Louise Bogan (August 11, 1897 – February 4, 1970) was an American poet. She was appointed the fourth Poet Laureate to the Library of Congress in 1945.
As poetry editor of The New Yorker magazine for nearly 40 years, Bogan played a major role in shaping mainstream poetic sensibilities of the mid-20th Century.
The Poetry Foundation notes that Bogan has been called by some critics the most accomplished woman poet of the twentieth century. It further notes that, “Some critics have placed her in a category of brilliant minor poets described as the “reactionary generation.” This group eschewed the prevailing Modernist forms that would come to dominate the literary landscape of the era in favor of more traditional techniques.
Her poems were published in the New Republic, the Nation, Poetry: A Magazine of Verse, Scribner’s and Atlantic Monthly. For thirty-eight years, she reviewed poetry for The New Yorker.
Bogan found the confessional poetry of Robert Lowell and John Berryman distasteful and self-indulgent. With the poets whose work she admired, however, such as Theodore Roethke, she was extremely supportive and encouraging. She was reclusive and disliked talking about herself, and for that reason details are scarce regarding her private life.
Bogan’s ability is unique in its strict adherence to lyrical forms, while maintaining a high emotional pitch: she was preoccupied with exploring the perpetual disparity of heart and mind. The majority of her poetry was written in the earlier half of her life when she published Body of This Death (1923) and Dark Summer (1929) and The Sleeping Fury (1937). She subsequently published volumes of her collected verse, and The Blue Estuaries: Poems 1923-1968, an overview of her life’s work in poetry. She died in New York City in 1970.
O God, in the dream the terrible horse began
To paw at the air, and make for me with his blows,
Fear kept for thirty-five years poured through his mane,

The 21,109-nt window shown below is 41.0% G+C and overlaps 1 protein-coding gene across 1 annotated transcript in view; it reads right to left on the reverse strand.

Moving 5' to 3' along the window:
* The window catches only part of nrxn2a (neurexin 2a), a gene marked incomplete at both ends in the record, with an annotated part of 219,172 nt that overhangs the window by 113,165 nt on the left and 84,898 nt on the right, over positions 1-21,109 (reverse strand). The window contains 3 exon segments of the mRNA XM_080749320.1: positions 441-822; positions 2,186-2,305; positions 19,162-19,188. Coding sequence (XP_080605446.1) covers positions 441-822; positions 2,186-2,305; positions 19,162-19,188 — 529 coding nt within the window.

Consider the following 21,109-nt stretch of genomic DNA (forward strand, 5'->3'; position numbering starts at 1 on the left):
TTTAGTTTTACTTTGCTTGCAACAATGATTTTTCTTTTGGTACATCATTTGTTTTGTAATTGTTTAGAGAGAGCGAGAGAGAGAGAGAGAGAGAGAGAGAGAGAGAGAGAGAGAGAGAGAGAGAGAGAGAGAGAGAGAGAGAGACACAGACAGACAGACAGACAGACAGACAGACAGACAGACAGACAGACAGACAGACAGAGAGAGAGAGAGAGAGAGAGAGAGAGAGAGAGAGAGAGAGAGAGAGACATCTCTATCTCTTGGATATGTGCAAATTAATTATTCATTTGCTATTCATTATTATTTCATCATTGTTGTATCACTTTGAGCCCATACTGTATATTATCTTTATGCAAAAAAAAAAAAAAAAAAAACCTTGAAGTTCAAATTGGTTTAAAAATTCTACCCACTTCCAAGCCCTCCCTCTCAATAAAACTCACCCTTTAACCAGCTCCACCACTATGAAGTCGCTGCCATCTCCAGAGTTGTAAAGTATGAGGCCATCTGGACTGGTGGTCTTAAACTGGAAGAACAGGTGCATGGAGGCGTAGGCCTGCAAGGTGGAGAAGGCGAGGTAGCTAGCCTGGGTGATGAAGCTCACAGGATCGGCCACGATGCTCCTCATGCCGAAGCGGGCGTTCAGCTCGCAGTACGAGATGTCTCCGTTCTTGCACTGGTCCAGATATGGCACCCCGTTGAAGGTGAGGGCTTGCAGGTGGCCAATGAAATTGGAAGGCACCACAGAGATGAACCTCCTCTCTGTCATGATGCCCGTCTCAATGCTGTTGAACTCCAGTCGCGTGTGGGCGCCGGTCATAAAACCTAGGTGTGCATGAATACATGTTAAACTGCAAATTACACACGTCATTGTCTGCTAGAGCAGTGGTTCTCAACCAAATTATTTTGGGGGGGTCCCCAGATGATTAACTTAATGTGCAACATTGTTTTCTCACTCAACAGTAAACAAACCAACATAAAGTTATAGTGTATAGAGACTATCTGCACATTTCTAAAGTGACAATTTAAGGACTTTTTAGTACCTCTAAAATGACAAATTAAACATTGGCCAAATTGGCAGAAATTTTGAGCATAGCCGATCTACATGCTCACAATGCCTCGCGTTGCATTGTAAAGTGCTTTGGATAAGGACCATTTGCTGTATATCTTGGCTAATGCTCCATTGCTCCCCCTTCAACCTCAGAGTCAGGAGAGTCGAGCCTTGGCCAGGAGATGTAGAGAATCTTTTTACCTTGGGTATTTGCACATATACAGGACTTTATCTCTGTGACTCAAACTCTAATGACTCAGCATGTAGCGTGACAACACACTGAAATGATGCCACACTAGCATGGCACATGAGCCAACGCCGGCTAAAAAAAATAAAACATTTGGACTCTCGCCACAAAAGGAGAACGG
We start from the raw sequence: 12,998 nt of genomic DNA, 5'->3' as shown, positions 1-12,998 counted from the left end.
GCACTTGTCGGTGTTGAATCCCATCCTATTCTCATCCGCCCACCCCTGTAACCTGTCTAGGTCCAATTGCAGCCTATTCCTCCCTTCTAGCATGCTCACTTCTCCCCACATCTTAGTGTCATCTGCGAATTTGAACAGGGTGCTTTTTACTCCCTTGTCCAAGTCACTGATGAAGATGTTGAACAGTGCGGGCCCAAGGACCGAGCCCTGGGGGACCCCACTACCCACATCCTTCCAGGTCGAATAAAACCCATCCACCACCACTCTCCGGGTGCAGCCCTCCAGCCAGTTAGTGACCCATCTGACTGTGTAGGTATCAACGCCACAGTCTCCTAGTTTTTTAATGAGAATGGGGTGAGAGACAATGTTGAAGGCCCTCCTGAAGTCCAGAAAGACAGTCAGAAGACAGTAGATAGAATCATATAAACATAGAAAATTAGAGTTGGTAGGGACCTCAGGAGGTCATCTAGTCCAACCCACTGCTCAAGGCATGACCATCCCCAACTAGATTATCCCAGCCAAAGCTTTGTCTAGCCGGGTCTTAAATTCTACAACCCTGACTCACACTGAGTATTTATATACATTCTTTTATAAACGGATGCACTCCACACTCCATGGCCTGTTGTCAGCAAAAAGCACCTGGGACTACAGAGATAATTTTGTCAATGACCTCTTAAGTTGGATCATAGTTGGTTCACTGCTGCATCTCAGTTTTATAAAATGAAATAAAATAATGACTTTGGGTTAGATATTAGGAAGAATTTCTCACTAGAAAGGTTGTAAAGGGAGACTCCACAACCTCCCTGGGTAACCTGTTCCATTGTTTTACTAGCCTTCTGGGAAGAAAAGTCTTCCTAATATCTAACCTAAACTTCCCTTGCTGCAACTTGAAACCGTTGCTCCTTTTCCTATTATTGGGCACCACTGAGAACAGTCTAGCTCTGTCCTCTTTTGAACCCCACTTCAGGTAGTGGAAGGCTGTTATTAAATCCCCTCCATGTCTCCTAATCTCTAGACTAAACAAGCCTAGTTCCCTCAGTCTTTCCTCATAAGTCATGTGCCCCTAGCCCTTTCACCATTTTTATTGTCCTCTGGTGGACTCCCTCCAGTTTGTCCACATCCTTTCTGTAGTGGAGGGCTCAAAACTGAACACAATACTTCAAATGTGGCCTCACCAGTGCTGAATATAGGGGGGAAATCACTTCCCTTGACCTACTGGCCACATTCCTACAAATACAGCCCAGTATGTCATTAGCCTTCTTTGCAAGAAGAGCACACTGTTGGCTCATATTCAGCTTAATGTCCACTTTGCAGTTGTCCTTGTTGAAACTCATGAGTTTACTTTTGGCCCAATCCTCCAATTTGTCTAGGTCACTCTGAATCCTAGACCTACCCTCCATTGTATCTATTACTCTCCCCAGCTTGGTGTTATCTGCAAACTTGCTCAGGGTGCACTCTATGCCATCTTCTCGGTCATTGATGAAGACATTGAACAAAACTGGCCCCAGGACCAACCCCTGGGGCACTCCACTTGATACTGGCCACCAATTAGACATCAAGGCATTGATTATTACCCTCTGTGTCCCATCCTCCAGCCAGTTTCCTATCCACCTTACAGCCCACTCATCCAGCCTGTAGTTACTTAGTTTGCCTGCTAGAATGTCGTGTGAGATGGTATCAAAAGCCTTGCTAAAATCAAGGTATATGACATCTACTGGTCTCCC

And retribution equally old, or nearly, breathed through his nose.
Coward complete, I lay and wept on the ground
When some strong creature appeared, and leapt for the rein.
Another woman, as I lay half in a swound
Leapt in the air, and clutched at the leather and chain.
Give him, she said, something of yours as a charm.
Throw him, she said, some poor thing you alone claim.
No, no, I cried, he hates me; he is out for harm,
And whether I yield or not, it is all the same.
But, like a lion in a legend, when I flung the glove
Pulled from my sweating, my cold right hand;
The terrible beast, that no one may understand,
Came to my side, and put down his head in love.
SONG FOR THE LAST ACT
Now that I have your face by heart, I look
Less at its features than its darkening frame
Where quince and melon, yellow as young flame,
Lie with quilled dahlias and the shepherd’s crook.
Beyond, a garden, There, in insolent ease
The lead and marble figures watch the show
Of yet another summer loath to go
Although the scythes hang in the apple trees.
Now that I have your face by heart, I look.
Now that I have your voice by heart, I read
In the black chords upon a dulling page
Music that is not meant for music’s cage,
Whose emblems mix with words that shake and bleed.
The staves are shuttled over with a stark
Unprinted silence. In a double dream
I must spell out the storm, the running stream.
The beat’s too swift. The notes shift in the dark.
Now that I have your voice by heart, I read.
Now that I have your heart by heart, I see
The wharves with their great ships and architraves;
The rigging and the cargo and the slaves
On a strange beach under a broken sky.
O not departure, but a voyage done!
The bales stand on the stone; the anchor weeps
Its red rust downward, and the long vine creeps
Beside the salt herb, in the lengthening sun.
Now that I have your heart by heart, I see.